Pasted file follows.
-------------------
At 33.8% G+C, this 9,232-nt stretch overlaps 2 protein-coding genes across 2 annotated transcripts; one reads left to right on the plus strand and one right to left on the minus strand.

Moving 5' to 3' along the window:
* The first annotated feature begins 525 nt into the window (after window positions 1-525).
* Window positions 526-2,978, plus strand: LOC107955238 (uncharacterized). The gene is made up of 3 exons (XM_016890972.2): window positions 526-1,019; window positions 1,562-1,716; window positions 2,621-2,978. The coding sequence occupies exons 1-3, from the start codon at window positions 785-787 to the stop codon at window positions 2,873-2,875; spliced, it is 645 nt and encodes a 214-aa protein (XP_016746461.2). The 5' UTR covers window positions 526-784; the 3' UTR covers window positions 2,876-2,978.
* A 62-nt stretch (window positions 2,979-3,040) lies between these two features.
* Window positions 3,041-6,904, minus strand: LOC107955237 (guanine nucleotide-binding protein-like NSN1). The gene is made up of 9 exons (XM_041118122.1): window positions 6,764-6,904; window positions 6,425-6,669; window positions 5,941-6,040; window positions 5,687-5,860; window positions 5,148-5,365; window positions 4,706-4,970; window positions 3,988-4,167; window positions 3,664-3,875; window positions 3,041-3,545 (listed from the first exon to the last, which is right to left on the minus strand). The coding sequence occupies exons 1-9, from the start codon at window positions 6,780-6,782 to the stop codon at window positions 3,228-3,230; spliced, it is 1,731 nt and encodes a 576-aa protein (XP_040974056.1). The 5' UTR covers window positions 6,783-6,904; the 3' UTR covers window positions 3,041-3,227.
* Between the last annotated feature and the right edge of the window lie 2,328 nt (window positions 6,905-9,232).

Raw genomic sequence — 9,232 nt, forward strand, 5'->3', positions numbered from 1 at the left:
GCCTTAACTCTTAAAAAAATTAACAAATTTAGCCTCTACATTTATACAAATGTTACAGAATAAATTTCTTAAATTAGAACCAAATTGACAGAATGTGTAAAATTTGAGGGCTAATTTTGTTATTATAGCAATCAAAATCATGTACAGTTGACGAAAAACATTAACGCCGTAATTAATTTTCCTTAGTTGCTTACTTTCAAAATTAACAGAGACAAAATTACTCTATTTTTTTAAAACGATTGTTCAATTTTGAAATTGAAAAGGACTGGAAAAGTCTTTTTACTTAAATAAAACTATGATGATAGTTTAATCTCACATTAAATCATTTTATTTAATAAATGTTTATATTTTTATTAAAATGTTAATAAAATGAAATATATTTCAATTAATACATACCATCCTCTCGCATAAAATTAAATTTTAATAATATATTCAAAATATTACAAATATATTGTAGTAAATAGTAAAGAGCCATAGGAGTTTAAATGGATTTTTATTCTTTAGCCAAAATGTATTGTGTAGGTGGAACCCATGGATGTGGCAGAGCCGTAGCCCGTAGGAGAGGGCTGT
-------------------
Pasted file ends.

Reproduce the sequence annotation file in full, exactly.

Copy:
At 33.8% G+C, this 9,232-nt stretch overlaps 2 protein-coding genes across 2 annotated transcripts; one reads left to right on the plus strand and one right to left on the minus strand.

Moving 5' to 3' along the window:
* The first annotated feature begins 525 nt into the window (after window positions 1-525).
* Window positions 526-2,978, plus strand: LOC107955238 (uncharacterized). The gene is made up of 3 exons (XM_016890972.2): window positions 526-1,019; window positions 1,562-1,716; window positions 2,621-2,978. The coding sequence occupies exons 1-3, from the start codon at window positions 785-787 to the stop codon at window positions 2,873-2,875; spliced, it is 645 nt and encodes a 214-aa protein (XP_016746461.2). The 5' UTR covers window positions 526-784; the 3' UTR covers window positions 2,876-2,978.
* A 62-nt stretch (window positions 2,979-3,040) lies between these two features.
* Window positions 3,041-6,904, minus strand: LOC107955237 (guanine nucleotide-binding protein-like NSN1). The gene is made up of 9 exons (XM_041118122.1): window positions 6,764-6,904; window positions 6,425-6,669; window positions 5,941-6,040; window positions 5,687-5,860; window positions 5,148-5,365; window positions 4,706-4,970; window positions 3,988-4,167; window positions 3,664-3,875; window positions 3,041-3,545 (listed from the first exon to the last, which is right to left on the minus strand). The coding sequence occupies exons 1-9, from the start codon at window positions 6,780-6,782 to the stop codon at window positions 3,228-3,230; spliced, it is 1,731 nt and encodes a 576-aa protein (XP_040974056.1). The 5' UTR covers window positions 6,783-6,904; the 3' UTR covers window positions 3,041-3,227.
* Between the last annotated feature and the right edge of the window lie 2,328 nt (window positions 6,905-9,232).

Raw genomic sequence — 9,232 nt, forward strand, 5'->3', positions numbered from 1 at the left:
GCCTTAACTCTTAAAAAAATTAACAAATTTAGCCTCTACATTTATACAAATGTTACAGAATAAATTTCTTAAATTAGAACCAAATTGACAGAATGTGTAAAATTTGAGGGCTAATTTTGTTATTATAGCAATCAAAATCATGTACAGTTGACGAAAAACATTAACGCCGTAATTAATTTTCCTTAGTTGCTTACTTTCAAAATTAACAGAGACAAAATTACTCTATTTTTTTAAAACGATTGTTCAATTTTGAAATTGAAAAGGACTGGAAAAGTCTTTTTACTTAAATAAAACTATGATGATAGTTTAATCTCACATTAAATCATTTTATTTAATAAATGTTTATATTTTTATTAAAATGTTAATAAAATGAAATATATTTCAATTAATACATACCATCCTCTCGCATAAAATTAAATTTTAATAATATATTCAAAATATTACAAATATATTGTAGTAAATAGTAAAGAGCCATAGGAGTTTAAATGGATTTTTATTCTTTAGCCAAAATGTATTGTGTAGGTGGAACCCATGGATGTGGCAGAGCCGTAGCCCGTAGGAGAGGGCTGT